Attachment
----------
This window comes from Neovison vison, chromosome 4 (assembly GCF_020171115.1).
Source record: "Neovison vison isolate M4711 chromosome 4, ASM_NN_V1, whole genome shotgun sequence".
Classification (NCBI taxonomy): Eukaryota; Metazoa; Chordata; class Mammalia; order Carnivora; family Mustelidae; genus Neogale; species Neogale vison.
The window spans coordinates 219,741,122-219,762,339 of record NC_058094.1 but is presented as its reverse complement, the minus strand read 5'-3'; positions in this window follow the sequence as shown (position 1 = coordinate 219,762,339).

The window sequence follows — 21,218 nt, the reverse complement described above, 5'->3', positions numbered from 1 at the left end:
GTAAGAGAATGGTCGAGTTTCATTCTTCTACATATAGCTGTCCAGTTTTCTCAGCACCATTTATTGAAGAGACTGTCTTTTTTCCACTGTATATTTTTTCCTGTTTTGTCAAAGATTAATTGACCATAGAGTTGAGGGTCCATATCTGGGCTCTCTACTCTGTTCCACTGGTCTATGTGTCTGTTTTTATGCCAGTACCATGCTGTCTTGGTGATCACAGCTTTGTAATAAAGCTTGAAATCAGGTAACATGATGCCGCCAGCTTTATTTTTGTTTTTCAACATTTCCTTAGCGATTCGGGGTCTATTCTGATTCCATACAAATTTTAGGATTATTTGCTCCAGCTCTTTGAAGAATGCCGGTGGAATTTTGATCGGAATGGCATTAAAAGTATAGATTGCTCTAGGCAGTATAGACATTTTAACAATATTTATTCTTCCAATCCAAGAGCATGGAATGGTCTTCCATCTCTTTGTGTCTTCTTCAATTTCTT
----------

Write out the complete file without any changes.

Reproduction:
This window comes from Neovison vison, chromosome 4 (assembly GCF_020171115.1).
Source record: "Neovison vison isolate M4711 chromosome 4, ASM_NN_V1, whole genome shotgun sequence".
Classification (NCBI taxonomy): Eukaryota; Metazoa; Chordata; class Mammalia; order Carnivora; family Mustelidae; genus Neogale; species Neogale vison.
The window spans coordinates 219,741,122-219,762,339 of record NC_058094.1 but is presented as its reverse complement, the minus strand read 5'-3'; positions in this window follow the sequence as shown (position 1 = coordinate 219,762,339).

The window sequence follows — 21,218 nt, the reverse complement described above, 5'->3', positions numbered from 1 at the left end:
GTAAGAGAATGGTCGAGTTTCATTCTTCTACATATAGCTGTCCAGTTTTCTCAGCACCATTTATTGAAGAGACTGTCTTTTTTCCACTGTATATTTTTTCCTGTTTTGTCAAAGATTAATTGACCATAGAGTTGAGGGTCCATATCTGGGCTCTCTACTCTGTTCCACTGGTCTATGTGTCTGTTTTTATGCCAGTACCATGCTGTCTTGGTGATCACAGCTTTGTAATAAAGCTTGAAATCAGGTAACATGATGCCGCCAGCTTTATTTTTGTTTTTCAACATTTCCTTAGCGATTCGGGGTCTATTCTGATTCCATACAAATTTTAGGATTATTTGCTCCAGCTCTTTGAAGAATGCCGGTGGAATTTTGATCGGAATGGCATTAAAAGTATAGATTGCTCTAGGCAGTATAGACATTTTAACAATATTTATTCTTCCAATCCAAGAGCATGGAATGGTCTTCCATCTCTTTGTGTCTTCTTCAATTTCTT